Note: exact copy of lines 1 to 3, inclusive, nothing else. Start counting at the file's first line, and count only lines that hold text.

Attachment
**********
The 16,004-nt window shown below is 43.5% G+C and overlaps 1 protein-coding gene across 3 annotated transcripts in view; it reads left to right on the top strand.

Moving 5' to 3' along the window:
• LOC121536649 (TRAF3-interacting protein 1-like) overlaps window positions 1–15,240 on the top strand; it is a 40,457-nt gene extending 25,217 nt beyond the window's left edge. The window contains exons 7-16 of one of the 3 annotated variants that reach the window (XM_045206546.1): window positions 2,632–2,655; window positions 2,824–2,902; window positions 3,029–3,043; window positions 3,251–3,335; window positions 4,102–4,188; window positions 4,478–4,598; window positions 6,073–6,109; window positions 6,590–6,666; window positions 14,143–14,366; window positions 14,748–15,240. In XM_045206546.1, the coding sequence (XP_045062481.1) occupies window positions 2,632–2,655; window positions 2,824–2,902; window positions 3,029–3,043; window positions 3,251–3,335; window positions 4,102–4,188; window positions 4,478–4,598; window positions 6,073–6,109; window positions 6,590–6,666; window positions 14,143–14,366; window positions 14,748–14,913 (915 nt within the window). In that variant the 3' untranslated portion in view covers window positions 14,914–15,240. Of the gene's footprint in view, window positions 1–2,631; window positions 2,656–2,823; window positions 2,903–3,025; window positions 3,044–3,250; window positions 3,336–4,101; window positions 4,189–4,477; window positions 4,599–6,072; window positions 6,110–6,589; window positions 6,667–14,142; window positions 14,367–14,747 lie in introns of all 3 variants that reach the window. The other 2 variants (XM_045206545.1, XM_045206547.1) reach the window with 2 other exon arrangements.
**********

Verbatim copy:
The 16,004-nt window shown below is 43.5% G+C and overlaps 1 protein-coding gene across 3 annotated transcripts in view; it reads left to right on the top strand.

Moving 5' to 3' along the window:
• LOC121536649 (TRAF3-interacting protein 1-like) overlaps window positions 1–15,240 on the top strand; it is a 40,457-nt gene extending 25,217 nt beyond the window's left edge. The window contains exons 7-16 of one of the 3 annotated variants that reach the window (XM_045206546.1): window positions 2,632–2,655; window positions 2,824–2,902; window positions 3,029–3,043; window positions 3,251–3,335; window positions 4,102–4,188; window positions 4,478–4,598; window positions 6,073–6,109; window positions 6,590–6,666; window positions 14,143–14,366; window positions 14,748–15,240. In XM_045206546.1, the coding sequence (XP_045062481.1) occupies window positions 2,632–2,655; window positions 2,824–2,902; window positions 3,029–3,043; window positions 3,251–3,335; window positions 4,102–4,188; window positions 4,478–4,598; window positions 6,073–6,109; window positions 6,590–6,666; window positions 14,143–14,366; window positions 14,748–14,913 (915 nt within the window). In that variant the 3' untranslated portion in view covers window positions 14,914–15,240. Of the gene's footprint in view, window positions 1–2,631; window positions 2,656–2,823; window positions 2,903–3,025; window positions 3,044–3,250; window positions 3,336–4,101; window positions 4,189–4,477; window positions 4,599–6,072; window positions 6,110–6,589; window positions 6,667–14,142; window positions 14,367–14,747 lie in introns of all 3 variants that reach the window. The other 2 variants (XM_045206545.1, XM_045206547.1) reach the window with 2 other exon arrangements.